Half of Washington Metro’s board doesn’t use the system.
The idea that six of the twelve board members of Washington’s Metro rarely if ever use the train and bus system they manage astonishes me. The Washington Post article reports this awkward exchange with Chairman Jim Graham, who is also a D.C. council member:
“Graham said that last year he rode ‘on various occasions, both bus and rail.’ His most recent bus trip was in December. Train? ‘Every time I went to a Nationals game, because it’s a direct shot from the Columbia Heights Metro to the uh,’ he said, fumbling for the station name. An aide supplied it. ‘Right,’ Graham said. ‘Navy Yard.'”
Mr. Graham, who plays a major role in running the Metro system, should be riding Metro more than simply “on various occasions.” As a board member, he also shouldn’t have to hesitate before remembering the name of a subway station named after the D.C. district recognizable to virtually everyone in the city. Even worse, his apartment, as far as I can tell, is less than a mile from the Woodley Park/Zoo-Adams Morgan Station on the Red line and very close to a number of bus lines. So why is he only an occasional rider?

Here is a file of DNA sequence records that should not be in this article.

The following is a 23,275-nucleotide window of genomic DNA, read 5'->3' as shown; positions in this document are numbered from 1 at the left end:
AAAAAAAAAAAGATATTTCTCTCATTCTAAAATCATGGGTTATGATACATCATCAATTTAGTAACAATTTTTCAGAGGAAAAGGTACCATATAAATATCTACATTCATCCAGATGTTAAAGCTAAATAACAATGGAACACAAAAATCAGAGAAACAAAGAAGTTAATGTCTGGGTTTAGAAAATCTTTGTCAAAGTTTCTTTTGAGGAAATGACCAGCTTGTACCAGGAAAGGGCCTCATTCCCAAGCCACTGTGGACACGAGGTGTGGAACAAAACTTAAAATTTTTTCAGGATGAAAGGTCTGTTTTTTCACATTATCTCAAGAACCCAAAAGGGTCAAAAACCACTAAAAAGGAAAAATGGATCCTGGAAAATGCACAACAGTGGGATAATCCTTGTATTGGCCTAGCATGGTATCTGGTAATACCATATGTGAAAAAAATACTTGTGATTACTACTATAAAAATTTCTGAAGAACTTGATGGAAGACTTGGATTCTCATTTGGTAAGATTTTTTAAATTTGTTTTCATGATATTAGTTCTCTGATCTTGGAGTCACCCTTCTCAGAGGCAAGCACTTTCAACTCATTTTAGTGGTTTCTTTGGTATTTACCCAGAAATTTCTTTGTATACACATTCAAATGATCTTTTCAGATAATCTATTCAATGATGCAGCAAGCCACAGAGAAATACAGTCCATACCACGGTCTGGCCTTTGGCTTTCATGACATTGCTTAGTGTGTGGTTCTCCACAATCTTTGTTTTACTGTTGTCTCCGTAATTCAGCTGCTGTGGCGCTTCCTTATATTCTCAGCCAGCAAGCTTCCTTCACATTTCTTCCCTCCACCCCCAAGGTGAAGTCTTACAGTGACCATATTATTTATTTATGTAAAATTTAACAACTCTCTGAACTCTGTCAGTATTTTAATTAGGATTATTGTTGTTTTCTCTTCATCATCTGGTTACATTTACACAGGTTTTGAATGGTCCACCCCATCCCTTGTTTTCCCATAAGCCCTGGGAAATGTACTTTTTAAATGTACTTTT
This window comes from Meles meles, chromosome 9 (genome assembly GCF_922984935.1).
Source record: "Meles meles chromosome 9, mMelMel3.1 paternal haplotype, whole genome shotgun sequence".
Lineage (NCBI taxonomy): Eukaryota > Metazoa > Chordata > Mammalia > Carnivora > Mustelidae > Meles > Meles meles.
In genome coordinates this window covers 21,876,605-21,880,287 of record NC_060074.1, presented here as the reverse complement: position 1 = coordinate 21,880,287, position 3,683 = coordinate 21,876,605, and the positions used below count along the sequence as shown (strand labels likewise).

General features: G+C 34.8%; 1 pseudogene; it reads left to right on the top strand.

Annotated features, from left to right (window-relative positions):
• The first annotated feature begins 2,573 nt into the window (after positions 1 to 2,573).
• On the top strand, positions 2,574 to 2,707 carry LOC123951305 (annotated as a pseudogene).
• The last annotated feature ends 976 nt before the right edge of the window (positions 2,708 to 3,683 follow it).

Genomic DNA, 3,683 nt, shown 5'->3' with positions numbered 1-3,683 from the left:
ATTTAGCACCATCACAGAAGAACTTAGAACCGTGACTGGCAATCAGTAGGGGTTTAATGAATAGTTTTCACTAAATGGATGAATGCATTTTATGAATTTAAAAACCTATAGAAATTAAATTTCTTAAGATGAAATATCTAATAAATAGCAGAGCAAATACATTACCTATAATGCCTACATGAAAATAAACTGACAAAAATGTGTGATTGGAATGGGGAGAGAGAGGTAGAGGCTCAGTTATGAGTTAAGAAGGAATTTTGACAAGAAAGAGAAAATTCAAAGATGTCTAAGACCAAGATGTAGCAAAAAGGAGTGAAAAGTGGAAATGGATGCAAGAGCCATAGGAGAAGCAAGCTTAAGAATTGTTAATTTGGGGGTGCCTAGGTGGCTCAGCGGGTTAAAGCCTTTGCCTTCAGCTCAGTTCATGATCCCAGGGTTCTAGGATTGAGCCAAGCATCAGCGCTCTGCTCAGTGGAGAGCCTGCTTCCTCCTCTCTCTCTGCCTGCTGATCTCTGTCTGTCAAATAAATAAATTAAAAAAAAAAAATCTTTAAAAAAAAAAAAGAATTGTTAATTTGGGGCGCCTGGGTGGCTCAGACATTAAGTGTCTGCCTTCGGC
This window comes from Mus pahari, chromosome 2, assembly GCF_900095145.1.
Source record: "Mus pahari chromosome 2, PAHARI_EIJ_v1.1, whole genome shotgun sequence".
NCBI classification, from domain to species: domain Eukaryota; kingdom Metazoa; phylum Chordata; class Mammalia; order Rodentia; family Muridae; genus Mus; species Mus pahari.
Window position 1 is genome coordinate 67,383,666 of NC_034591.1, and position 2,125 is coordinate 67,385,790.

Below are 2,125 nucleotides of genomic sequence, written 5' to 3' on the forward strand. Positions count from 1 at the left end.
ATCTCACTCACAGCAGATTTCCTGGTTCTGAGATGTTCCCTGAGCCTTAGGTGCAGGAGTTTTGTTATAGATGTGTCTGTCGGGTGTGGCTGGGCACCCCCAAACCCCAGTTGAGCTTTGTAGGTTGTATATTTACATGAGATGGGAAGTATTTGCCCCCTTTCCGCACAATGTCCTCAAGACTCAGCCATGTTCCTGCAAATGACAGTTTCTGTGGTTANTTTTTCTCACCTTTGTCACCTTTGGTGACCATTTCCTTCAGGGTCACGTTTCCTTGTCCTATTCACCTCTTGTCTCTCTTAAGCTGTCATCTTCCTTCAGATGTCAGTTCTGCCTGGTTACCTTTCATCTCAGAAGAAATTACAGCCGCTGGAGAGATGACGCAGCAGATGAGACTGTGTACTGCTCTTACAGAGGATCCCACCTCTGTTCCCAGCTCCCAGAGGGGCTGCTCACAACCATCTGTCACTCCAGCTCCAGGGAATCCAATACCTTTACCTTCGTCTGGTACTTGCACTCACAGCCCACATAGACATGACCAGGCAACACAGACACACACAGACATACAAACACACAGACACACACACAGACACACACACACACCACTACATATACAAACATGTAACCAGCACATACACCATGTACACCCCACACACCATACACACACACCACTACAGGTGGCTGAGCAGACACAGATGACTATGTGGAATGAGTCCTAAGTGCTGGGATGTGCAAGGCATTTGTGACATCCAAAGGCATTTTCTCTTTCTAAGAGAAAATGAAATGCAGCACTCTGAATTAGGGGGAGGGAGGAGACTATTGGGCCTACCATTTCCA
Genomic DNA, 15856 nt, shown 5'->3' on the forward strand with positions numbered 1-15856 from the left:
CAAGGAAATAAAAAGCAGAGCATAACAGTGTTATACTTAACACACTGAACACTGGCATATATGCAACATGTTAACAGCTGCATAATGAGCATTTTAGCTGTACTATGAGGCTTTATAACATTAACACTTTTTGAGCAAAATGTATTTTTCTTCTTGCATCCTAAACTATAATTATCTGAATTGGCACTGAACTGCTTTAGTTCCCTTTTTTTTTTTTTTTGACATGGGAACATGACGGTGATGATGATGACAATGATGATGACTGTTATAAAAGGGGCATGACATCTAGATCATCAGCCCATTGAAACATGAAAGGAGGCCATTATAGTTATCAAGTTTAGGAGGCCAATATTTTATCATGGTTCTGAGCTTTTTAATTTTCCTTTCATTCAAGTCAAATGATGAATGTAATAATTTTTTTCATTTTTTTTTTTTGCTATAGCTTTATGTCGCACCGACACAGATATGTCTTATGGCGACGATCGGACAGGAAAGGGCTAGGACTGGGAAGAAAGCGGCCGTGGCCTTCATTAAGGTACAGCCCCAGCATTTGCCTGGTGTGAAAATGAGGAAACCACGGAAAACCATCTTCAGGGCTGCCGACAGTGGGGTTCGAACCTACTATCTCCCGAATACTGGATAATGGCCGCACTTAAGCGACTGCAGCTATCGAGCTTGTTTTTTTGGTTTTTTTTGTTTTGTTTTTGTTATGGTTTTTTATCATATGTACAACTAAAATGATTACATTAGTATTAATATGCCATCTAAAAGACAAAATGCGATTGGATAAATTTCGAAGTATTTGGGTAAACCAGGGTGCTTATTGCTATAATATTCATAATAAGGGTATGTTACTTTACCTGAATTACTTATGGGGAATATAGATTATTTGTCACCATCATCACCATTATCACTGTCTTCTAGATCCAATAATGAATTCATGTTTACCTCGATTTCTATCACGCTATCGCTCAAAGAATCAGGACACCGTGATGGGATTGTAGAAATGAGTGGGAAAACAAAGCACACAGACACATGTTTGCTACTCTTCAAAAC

But he’s not alone. Another board member, William Euille, is the Mayor of Alexandria. It just so happens that Mr. Euille’s office is located at 301 King Street, less than a mile away from the King Street Metro station. Here’s another coincidence: the Yellow line, which serves the station, heads directly to the Gallery Place-Chinatown station in downtown Washington, which happens to be immediately adjacent to Metro headquarters, where the board meets. What is his excuse for not riding?
Mr. Graham’s Red line, by the way, also serves Gallery Place directly.
Just one more. Board member Neil Albert is a deputy mayor in D.C. and lives less than a mile from the Silver Spring Metro Station – also on the Red line – and lives very close to the heavily-used 16th Street bus lines. And yet he, according to the Post, also rarely rides the system. Where is the outrage?
The fundamental point is this: we should expect our leaders to practice what they preach, especially if it takes very little effort to do so. Washington has a fantastic subway system and a relatively well-managed bus network, so these board members have no excuse not to at least ride transit on the weekends – supposing that their day jobs are so difficult to get to on the public transportation system more than a million people use everyday. If board members don’t feel like riding the very convenient Metro, they shouldn’t be on the board.
Washington isn’t alone, of course. Last year, New York Metropolitan Transportation Authority Vice Chairman David Mack told the following to the New York Post:
“Why should I ride [the train] and inconvenience myself when I can ride in a car?”